Banksy made another of his brilliant things, and this once again has caught the imagination of art lovers, creative minds, great brands and common people. From digital artists or artisans who played around with the Girl with Balloon by mocking and miniaturizing the art performance, to sellers wondering if they shredded their Girl with Balloon print, would it double their value also.
This is what happened to MyArtBroker.com which received a seller enquiry via their website from someone who has taken it upon themselves to shred their own print in order to increase its value: “They have taken a piece of art worth roughly £40,000 and in our opinion made its value £1.”
Last week, a framed copy of Banksy’s famous Girl with Balloon work self-shredded just moments after being auctioned for $1.4 million at Sotheby’s. The shredding — which some speculate Sotheby’s was in on — transformed the print into performance art, which then made it the most expensive piece of performance art ever sold at auction. According to The Verge, “here’s the difference — if Banksy decides to shred his piece in a very specific setting at a very specific time in order to add additional context, then that act becomes a part of the work. If you decide to shred your own Banksy piece because you want to imitate Banksy and potentially make more money, you’re an idiot who destroyed a famous artist’s work.”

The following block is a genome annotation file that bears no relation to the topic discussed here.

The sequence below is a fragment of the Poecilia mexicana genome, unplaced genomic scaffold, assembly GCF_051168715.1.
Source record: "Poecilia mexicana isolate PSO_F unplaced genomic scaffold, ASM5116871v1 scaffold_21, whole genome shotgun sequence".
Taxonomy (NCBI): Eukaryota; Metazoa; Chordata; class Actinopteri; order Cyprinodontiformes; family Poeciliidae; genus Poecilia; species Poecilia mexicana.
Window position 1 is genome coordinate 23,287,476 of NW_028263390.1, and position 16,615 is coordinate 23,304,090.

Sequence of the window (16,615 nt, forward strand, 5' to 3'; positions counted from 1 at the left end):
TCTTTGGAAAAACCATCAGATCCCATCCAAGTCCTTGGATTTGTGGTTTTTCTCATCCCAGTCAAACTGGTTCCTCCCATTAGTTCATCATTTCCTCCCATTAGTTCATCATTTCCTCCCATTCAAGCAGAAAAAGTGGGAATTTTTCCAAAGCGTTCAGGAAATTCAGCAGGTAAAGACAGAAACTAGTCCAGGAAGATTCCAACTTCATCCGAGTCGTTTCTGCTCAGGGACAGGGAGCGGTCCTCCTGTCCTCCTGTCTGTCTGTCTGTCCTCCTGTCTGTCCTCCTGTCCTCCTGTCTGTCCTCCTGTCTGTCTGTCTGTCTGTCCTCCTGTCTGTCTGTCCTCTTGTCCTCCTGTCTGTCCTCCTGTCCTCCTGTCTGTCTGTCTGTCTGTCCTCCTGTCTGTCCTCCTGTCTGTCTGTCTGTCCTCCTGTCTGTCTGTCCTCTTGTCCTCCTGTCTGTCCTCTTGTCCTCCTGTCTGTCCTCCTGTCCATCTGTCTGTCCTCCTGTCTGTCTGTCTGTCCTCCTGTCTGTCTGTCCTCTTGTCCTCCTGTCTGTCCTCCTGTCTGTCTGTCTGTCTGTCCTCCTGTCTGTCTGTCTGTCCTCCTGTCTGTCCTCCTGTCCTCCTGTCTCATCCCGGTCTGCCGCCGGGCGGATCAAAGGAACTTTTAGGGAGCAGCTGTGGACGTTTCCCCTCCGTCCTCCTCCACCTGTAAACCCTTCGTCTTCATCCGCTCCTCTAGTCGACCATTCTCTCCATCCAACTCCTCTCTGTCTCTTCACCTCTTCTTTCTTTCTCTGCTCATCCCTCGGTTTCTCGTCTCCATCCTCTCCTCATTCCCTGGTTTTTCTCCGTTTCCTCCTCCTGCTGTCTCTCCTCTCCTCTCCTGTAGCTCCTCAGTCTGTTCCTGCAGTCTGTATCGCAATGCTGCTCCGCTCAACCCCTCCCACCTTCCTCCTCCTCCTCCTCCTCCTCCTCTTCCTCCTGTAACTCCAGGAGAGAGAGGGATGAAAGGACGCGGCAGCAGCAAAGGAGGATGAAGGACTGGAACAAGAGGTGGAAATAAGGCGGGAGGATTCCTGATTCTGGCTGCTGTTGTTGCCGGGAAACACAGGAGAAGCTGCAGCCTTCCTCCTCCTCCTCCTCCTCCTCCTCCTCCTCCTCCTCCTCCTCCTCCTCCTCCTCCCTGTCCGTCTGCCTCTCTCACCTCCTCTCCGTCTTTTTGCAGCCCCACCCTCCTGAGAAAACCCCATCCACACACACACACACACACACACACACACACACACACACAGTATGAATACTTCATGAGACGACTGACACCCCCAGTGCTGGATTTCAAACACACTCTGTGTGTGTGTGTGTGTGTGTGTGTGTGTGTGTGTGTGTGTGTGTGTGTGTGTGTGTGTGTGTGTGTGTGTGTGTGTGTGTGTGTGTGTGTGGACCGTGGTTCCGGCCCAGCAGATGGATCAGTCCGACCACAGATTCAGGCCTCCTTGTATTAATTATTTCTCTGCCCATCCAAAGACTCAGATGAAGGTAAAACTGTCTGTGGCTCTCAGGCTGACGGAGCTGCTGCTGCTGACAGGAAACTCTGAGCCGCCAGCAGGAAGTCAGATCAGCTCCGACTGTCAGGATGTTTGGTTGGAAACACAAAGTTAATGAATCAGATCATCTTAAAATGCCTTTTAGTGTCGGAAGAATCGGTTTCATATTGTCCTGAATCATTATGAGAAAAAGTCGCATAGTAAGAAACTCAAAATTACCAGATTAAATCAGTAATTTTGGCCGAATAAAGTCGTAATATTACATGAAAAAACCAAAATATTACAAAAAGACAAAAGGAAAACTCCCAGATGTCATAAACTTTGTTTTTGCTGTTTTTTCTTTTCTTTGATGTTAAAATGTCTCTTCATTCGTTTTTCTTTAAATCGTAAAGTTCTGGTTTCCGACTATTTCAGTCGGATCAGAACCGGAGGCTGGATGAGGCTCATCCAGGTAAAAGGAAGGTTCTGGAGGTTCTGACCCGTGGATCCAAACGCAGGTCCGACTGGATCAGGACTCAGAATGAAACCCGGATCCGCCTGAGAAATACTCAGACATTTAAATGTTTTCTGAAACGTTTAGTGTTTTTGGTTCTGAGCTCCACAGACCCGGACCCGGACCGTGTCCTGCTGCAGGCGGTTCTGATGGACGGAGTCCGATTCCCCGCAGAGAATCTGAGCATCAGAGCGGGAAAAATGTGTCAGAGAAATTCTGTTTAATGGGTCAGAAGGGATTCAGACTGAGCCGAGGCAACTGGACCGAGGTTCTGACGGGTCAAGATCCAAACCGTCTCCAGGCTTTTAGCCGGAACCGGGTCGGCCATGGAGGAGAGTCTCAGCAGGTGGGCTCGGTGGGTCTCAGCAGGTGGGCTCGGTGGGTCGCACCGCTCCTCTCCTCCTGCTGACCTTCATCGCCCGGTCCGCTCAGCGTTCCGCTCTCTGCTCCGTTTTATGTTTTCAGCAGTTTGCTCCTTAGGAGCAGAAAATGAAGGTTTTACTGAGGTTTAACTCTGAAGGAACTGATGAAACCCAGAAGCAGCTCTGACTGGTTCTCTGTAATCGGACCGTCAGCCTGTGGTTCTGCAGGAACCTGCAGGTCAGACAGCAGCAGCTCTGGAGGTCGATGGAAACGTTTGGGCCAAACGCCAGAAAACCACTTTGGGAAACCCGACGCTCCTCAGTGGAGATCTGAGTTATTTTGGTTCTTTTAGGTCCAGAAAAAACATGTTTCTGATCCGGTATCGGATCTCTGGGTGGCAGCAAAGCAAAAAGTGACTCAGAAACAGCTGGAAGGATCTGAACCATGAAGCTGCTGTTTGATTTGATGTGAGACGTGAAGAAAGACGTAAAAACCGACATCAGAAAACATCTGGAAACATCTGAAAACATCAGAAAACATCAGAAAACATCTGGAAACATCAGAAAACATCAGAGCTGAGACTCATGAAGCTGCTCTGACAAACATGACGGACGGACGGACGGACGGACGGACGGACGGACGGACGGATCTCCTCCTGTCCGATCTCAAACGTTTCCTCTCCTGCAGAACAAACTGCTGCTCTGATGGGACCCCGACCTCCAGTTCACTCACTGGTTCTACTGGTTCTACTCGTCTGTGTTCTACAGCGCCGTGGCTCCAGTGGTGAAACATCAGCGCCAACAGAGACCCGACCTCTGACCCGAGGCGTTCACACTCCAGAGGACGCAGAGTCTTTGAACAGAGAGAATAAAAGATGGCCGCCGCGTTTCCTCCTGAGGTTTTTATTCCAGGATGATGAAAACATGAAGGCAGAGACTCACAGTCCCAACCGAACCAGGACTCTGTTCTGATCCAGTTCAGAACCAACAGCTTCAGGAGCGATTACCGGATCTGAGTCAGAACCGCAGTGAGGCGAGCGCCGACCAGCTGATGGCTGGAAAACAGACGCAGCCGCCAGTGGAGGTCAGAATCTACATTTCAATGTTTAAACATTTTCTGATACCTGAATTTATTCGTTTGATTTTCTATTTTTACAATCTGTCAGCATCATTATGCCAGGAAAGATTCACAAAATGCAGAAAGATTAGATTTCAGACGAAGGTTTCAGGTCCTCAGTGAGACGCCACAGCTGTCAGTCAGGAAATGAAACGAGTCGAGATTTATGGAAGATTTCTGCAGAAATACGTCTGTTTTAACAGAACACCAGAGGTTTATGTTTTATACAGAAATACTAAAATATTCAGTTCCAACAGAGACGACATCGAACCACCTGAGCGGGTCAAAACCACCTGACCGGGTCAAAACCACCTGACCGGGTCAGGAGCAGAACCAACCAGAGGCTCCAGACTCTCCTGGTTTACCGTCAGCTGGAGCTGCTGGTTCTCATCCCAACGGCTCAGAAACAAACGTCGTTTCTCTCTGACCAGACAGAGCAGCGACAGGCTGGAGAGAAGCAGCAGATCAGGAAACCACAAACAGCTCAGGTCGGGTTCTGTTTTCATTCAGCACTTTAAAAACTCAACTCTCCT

The entire performance was thrown into doubt by an artist and blacksmith, Josh Gilbert, who noticed that something doesn’t add up in it: “I’m a maker, so the way it was presented as being constructed struck a sour note with me. I re-watched it several times, and looked at stills, and it just didn’t make sense as a machine designed to shred a painting. I’m also a magician, and when I started looking at it as a performance rather than a documentation, that’s when it really clicked.”
Shortly after the auction, Sotheby’s announced that the painting was renamed by Banksy’s representatives from Girl with Balloon to Love is in the Bin. It’s “the first artwork in history to have been created live during an auction,” as Sotheby’s called it in a statement.